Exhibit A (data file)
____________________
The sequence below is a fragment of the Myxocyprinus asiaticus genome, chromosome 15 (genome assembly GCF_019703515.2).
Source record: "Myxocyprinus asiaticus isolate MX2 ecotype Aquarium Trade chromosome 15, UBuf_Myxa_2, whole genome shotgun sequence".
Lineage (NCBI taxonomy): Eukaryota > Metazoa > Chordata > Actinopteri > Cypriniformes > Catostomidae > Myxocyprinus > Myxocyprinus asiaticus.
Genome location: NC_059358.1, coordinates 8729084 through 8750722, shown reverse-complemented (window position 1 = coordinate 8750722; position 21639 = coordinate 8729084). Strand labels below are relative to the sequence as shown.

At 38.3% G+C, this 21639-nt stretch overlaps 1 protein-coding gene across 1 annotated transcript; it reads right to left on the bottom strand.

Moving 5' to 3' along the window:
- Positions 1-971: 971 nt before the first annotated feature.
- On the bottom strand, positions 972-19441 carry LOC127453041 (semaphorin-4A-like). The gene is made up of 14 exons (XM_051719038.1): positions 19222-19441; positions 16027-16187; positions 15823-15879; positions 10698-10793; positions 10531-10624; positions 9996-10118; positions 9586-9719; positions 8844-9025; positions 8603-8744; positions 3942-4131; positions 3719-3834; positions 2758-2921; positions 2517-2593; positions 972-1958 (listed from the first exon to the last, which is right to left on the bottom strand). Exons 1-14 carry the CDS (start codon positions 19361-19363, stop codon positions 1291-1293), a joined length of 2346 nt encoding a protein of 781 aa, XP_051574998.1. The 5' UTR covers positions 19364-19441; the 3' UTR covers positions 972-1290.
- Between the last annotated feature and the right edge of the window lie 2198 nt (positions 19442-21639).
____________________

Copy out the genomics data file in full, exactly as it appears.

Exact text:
The sequence below is a fragment of the Myxocyprinus asiaticus genome, chromosome 15 (genome assembly GCF_019703515.2).
Source record: "Myxocyprinus asiaticus isolate MX2 ecotype Aquarium Trade chromosome 15, UBuf_Myxa_2, whole genome shotgun sequence".
Lineage (NCBI taxonomy): Eukaryota > Metazoa > Chordata > Actinopteri > Cypriniformes > Catostomidae > Myxocyprinus > Myxocyprinus asiaticus.
Genome location: NC_059358.1, coordinates 8729084 through 8750722, shown reverse-complemented (window position 1 = coordinate 8750722; position 21639 = coordinate 8729084). Strand labels below are relative to the sequence as shown.

At 38.3% G+C, this 21639-nt stretch overlaps 1 protein-coding gene across 1 annotated transcript; it reads right to left on the bottom strand.

Moving 5' to 3' along the window:
- Positions 1-971: 971 nt before the first annotated feature.
- On the bottom strand, positions 972-19441 carry LOC127453041 (semaphorin-4A-like). The gene is made up of 14 exons (XM_051719038.1): positions 19222-19441; positions 16027-16187; positions 15823-15879; positions 10698-10793; positions 10531-10624; positions 9996-10118; positions 9586-9719; positions 8844-9025; positions 8603-8744; positions 3942-4131; positions 3719-3834; positions 2758-2921; positions 2517-2593; positions 972-1958 (listed from the first exon to the last, which is right to left on the bottom strand). Exons 1-14 carry the CDS (start codon positions 19361-19363, stop codon positions 1291-1293), a joined length of 2346 nt encoding a protein of 781 aa, XP_051574998.1. The 5' UTR covers positions 19364-19441; the 3' UTR covers positions 972-1290.
- Between the last annotated feature and the right edge of the window lie 2198 nt (positions 19442-21639).